The euro rose after some of the world’s biggest central banks said they won’t stop investing in the single European currency.
Official sources in Brazil, India, Japan, Russia and South Korea have said they have no alternatives to the euro and the dollar in the near term because of their liquidity.
The euro’s slipped 14 percent against the dollar this year on fears of euro zone countries defaulting on their sovereign debt.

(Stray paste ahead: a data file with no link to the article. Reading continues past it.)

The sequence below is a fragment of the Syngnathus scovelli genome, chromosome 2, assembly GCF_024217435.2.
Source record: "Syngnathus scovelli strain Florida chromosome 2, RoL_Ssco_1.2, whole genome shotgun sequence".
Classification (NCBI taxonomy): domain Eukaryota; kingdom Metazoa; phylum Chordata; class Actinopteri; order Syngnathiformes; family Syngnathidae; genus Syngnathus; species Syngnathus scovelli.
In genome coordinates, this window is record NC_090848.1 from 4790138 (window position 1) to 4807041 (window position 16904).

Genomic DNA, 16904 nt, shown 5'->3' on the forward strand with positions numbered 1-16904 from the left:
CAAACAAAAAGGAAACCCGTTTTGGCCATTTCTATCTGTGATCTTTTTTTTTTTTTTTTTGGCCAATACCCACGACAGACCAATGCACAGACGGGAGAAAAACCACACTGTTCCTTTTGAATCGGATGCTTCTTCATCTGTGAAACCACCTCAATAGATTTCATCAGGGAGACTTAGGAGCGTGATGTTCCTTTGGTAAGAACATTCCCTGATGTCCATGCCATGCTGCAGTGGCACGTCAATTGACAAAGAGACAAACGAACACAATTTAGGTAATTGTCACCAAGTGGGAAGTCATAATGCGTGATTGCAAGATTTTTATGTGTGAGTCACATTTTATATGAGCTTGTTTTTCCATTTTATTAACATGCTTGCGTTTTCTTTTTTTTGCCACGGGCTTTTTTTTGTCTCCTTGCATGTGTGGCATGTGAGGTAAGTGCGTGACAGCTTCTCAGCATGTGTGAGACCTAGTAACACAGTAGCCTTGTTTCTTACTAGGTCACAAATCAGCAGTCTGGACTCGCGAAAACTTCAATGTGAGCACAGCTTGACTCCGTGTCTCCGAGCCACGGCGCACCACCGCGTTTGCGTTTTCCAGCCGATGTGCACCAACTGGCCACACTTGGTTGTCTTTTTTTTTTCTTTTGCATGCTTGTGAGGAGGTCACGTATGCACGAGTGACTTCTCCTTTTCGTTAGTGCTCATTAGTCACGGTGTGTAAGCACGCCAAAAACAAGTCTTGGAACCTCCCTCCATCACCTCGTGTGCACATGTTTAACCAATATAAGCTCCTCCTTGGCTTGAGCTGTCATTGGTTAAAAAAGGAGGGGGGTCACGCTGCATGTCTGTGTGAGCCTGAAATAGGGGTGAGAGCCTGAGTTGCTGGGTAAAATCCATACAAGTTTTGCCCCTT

The weakness in the single currency has raised concerns whether central banks around the world, especially those surplus rich countries, will trim their holdings of the euro.
However a report on the website of state-owned Press TV said Iran’s central bank will sell 45 billion euros from its reserves to buy dollars and gold ingots.
There was no announcement of the sale on the bank’s website and officials at the bank declined comment.